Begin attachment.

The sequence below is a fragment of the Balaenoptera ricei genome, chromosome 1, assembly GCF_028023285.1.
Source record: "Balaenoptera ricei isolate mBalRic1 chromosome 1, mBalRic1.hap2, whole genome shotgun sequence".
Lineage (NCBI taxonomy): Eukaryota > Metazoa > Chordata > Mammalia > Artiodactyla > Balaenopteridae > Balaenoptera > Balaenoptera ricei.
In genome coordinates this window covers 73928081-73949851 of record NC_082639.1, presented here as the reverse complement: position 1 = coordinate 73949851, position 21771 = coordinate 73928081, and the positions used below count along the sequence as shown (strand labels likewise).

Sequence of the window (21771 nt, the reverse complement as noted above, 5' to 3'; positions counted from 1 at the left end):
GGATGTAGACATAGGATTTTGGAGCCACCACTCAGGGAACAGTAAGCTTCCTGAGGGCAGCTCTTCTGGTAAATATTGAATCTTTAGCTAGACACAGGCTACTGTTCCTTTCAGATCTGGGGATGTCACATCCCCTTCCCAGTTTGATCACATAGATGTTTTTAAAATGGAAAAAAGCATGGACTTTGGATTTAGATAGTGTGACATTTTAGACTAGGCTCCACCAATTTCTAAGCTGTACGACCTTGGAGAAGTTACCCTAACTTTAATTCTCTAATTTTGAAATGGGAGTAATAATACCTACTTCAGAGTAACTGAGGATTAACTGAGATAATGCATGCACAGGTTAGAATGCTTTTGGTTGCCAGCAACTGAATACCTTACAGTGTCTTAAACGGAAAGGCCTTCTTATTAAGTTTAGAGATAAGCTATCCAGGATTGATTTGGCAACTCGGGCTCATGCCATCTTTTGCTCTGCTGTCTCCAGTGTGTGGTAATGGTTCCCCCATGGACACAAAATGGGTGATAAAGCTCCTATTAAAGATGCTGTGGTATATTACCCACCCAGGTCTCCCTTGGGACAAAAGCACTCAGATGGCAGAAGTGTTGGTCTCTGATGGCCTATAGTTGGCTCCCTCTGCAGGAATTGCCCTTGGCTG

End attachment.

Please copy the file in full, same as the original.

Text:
The sequence below is a fragment of the Balaenoptera ricei genome, chromosome 1, assembly GCF_028023285.1.
Source record: "Balaenoptera ricei isolate mBalRic1 chromosome 1, mBalRic1.hap2, whole genome shotgun sequence".
Lineage (NCBI taxonomy): Eukaryota > Metazoa > Chordata > Mammalia > Artiodactyla > Balaenopteridae > Balaenoptera > Balaenoptera ricei.
In genome coordinates this window covers 73928081-73949851 of record NC_082639.1, presented here as the reverse complement: position 1 = coordinate 73949851, position 21771 = coordinate 73928081, and the positions used below count along the sequence as shown (strand labels likewise).

Sequence of the window (21771 nt, the reverse complement as noted above, 5' to 3'; positions counted from 1 at the left end):
GGATGTAGACATAGGATTTTGGAGCCACCACTCAGGGAACAGTAAGCTTCCTGAGGGCAGCTCTTCTGGTAAATATTGAATCTTTAGCTAGACACAGGCTACTGTTCCTTTCAGATCTGGGGATGTCACATCCCCTTCCCAGTTTGATCACATAGATGTTTTTAAAATGGAAAAAAGCATGGACTTTGGATTTAGATAGTGTGACATTTTAGACTAGGCTCCACCAATTTCTAAGCTGTACGACCTTGGAGAAGTTACCCTAACTTTAATTCTCTAATTTTGAAATGGGAGTAATAATACCTACTTCAGAGTAACTGAGGATTAACTGAGATAATGCATGCACAGGTTAGAATGCTTTTGGTTGCCAGCAACTGAATACCTTACAGTGTCTTAAACGGAAAGGCCTTCTTATTAAGTTTAGAGATAAGCTATCCAGGATTGATTTGGCAACTCGGGCTCATGCCATCTTTTGCTCTGCTGTCTCCAGTGTGTGGTAATGGTTCCCCCATGGACACAAAATGGGTGATAAAGCTCCTATTAAAGATGCTGTGGTATATTACCCACCCAGGTCTCCCTTGGGACAAAAGCACTCAGATGGCAGAAGTGTTGGTCTCTGATGGCCTATAGTTGGCTCCCTCTGCAGGAATTGCCCTTGGCTG